Among the $60 billion in cuts is a proposal pushed by House Republicans to eliminate all $430 million in federal funding for the Corporation for Public Broadcasting.
That money subsidizes public television and public radio in the North Country, including North Country Public Radio.
The idea of ending federal support of public broadcasting has some support among Republicans and conservatives here in the region, while others think it would be shortsighted.
Meanwhile, managers of the region's public radio and television stations have been mobilizing their supporters, through announcements on the air and on their websites, against what they describe as an "assault" on public broadcasting.
Chris Knight has our story.
North Country Congressman Bill Owens and Vermont Congressman...
NOTE: This story was reported and produced independently by Chris Knight, with editorial support from the Adirondack Daily Enterprise. Nathan Brown, an Enterprise reporter, contributed to the story.
Supporters of the House Republicans' plan, including many conservatives, have argued that the federal government shouldn't subsidize public broadcasting, given the ballooning national debt.
Mark Barie, head of the Upstate New York Tea Party and a former volunteer host of a Mountain Lake PBS news program, said NPR and PBS have become "a luxury we can no longer afford."
"I wouldn't recommend a 100 percent decrease (immediately)," Barie said. "I think these stations should be given an opportunity to become financially independent. But after a reasonable period of time, the funding has to disappear. We're in an emergency situation, and we've got to do emergency types of cuts."
Other critics complain that public broadcasting often slants to the left. Ray Scollin is the chairman of the village of Saranac Lake's Republican Committee.
"It's clear to me that NPR has a bias, more liberal than conservative, so it's not surprising that Republicans are the ones quick to say this should be cut. But more importantly the government shouldn't be in the media business. We shouldn't supplement any media."
But not all Republican leaders in the region agree. State Assemblywoman Janet Duprey said she believes public broadcasting is generally unbiased, and should continue to be supported by public dollars.
"I feel the reporting is fair; it's balanced. I do think they have their niche," Duprey said.
"I'm not going to say they should have full restoration of funding because I don't think anybody can have full restoration of funding at this time. But there's got to be some place between full restoration and zero that will make sense and allow these stations to continue."
Other supporters of public media, including many Democrats in Congress, say NPR and PBS provide public-service and educational programs that are especially important in rural areas with few other broadcast media.
"This is the best in family values and quality programming that you're ever going to see," said Congressman Bill Owens, a Democrat from Plattsburgh whose wife works for Mountain Lake PBS.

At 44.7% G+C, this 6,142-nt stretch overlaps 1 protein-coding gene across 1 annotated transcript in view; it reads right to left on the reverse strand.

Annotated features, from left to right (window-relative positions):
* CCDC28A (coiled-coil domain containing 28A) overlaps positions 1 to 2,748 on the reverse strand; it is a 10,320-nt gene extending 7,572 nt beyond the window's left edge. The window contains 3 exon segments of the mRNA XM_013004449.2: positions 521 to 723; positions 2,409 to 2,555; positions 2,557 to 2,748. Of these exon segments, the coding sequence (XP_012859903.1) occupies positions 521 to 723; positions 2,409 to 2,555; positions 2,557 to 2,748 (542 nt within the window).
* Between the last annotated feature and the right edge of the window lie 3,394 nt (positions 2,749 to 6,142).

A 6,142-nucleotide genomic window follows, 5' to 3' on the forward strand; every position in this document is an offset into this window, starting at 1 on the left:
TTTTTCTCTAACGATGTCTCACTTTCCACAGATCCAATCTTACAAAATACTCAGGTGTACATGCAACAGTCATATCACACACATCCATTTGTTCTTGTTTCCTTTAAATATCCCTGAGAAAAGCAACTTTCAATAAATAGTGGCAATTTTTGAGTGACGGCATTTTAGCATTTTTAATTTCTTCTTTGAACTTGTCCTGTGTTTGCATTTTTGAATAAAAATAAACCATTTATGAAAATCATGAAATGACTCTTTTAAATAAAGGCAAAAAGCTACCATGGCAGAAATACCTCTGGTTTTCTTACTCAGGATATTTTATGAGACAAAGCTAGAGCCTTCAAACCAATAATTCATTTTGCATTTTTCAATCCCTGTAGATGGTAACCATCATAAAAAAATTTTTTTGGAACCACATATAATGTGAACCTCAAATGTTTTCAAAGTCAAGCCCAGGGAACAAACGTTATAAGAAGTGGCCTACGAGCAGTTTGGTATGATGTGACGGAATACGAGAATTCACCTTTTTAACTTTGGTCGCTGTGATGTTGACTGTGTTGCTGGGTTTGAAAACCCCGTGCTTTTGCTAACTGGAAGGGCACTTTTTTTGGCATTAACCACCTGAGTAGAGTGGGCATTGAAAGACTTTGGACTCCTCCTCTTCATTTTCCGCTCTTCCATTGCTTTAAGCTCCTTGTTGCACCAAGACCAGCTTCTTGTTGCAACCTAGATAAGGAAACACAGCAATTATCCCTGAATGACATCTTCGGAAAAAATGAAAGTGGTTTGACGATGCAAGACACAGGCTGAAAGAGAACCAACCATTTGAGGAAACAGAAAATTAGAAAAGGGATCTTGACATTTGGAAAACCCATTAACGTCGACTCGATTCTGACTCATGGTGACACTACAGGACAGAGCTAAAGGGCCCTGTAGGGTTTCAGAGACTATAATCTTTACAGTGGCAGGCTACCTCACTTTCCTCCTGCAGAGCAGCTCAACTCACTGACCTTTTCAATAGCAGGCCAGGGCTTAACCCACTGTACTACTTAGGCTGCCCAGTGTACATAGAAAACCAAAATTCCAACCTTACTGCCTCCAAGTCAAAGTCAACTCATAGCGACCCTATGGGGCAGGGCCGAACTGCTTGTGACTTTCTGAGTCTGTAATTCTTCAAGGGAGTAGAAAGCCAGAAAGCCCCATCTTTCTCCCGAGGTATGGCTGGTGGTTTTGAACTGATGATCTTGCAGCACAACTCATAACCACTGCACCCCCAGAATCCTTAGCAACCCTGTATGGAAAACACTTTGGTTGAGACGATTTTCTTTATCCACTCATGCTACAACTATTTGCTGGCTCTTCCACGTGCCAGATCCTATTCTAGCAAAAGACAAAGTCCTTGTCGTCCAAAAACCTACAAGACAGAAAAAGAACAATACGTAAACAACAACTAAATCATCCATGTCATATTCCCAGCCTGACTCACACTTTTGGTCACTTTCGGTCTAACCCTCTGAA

Speaking on the floor of the House this week, he described the proposal to strip funding from public broadcasting as an "ideological" attack.
"If our colleagues on the other side of the aisle are concerned about the development of morals, integrity and education, then public broadcasting is a place they should support, not kill."
Owens said said he "would much rather see an across-the-board cut that might be something in the range of 2-and-a-half to 3-and-a-half percent."
Republican Congressman Chris Gibson, who represents part of the North Country, has proposed an amendment to the bill that would cut funding for public broadcasting by 13%.
His spokeswoman, Stephanie Valle, said Gibson supports funding for public broadcasting, watches public television and listens to National Public Radio.
"While he believes it needs to be part of the programs that are cut, he believes it needs to be done at an appropriate level," she said.
This isn't the first time federal funds for public broadcasting have been in jeopardy. PBS and NPR have been frequent targets of Republicans in the past.
So what's different this time around? Ellen Rocco, station manager for North Country Public Radio says this attack is in a category of its own because of the current economic climate and because it's led by an agressive, extremely conservative wing of Congress.
"I think we have to take this assault on the Corporation for Public Broadcasting extremely seriously," the NCPR leader said.
"At a minimum, I would expect to see cuts. We have to work to make sure that any reduction in funding we see is not disproportionate, is not crippling. The people of this country own our system, and I think we should be very careful about dismantling it or threatening it."
Rocco said 15 percent of her station's annual budget comes from the Corporation for Public Broadcasting.
At Mountain Lake PBS, president Alice Recore said federal funding makes up 27 percent of her annual budget. Both women said that if support was lost, they have to scale back their local programming and possibly cut staff.
Recore said she understands the need to reduce federal spending, but thinks public broadcasters are being unfairly targeted.
"As a taxpayer myself, I know the budget needs to be cut, and I fully support that," Recore said. "And we certainly do expect to share in that pain. But we don't want this to happen because we're being singled out. And I think that's what is happening now."
A final vote on the spending bill is expected today in the House. Even if it's approved, it faces a more stiff challenge in the Democrat-controlled Senate. Observers seem to agree that the more likely scenario could be cuts to, but not a complete elimination of, federal support for public broadcasting.